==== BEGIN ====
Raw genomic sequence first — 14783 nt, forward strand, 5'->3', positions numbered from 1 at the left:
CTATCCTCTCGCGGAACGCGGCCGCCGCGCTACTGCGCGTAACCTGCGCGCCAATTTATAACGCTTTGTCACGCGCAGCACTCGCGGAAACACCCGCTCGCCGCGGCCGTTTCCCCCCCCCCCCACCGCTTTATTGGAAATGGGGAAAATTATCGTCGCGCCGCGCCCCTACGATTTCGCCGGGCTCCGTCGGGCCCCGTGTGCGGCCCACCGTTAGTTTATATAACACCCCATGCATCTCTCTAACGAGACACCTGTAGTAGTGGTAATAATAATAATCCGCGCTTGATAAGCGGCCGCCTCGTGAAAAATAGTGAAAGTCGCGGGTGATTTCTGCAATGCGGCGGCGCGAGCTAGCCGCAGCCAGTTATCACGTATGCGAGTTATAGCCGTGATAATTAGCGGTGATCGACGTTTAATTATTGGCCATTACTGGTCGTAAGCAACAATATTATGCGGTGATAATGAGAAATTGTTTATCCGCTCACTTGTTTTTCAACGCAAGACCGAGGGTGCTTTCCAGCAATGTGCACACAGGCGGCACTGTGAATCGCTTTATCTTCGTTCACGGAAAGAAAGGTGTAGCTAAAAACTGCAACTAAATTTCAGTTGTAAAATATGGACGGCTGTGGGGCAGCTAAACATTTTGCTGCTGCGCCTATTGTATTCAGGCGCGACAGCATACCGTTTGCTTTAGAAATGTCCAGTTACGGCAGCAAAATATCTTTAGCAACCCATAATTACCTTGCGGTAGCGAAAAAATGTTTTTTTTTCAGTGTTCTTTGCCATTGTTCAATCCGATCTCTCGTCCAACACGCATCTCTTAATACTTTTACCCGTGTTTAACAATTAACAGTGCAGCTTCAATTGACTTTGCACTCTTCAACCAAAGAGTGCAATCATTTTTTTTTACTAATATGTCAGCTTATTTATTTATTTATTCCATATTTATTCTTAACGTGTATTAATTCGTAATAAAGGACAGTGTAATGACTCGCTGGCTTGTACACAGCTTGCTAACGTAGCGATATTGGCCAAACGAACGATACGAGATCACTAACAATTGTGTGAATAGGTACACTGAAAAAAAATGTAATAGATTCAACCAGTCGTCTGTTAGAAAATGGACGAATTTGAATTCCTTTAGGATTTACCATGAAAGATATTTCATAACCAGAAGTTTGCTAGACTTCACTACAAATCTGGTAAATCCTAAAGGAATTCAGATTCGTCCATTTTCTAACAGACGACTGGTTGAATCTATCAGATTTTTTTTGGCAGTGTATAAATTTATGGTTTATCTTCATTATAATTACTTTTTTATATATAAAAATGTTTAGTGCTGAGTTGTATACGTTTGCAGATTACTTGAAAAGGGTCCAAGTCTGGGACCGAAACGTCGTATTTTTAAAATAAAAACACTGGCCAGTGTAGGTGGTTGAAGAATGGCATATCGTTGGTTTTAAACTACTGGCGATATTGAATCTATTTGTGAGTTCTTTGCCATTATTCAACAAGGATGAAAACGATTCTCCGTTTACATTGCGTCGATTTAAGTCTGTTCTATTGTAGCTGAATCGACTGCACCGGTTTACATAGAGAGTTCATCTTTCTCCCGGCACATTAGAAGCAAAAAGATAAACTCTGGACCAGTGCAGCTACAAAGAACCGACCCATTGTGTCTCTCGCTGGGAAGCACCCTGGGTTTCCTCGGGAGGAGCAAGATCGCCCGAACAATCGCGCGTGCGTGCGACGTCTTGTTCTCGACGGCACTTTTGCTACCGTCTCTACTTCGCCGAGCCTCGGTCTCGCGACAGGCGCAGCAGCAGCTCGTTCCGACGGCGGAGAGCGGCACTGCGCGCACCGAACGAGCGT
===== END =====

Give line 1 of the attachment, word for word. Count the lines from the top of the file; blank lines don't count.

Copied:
Raw genomic sequence first — 14783 nt, forward strand, 5'->3', positions numbered from 1 at the left: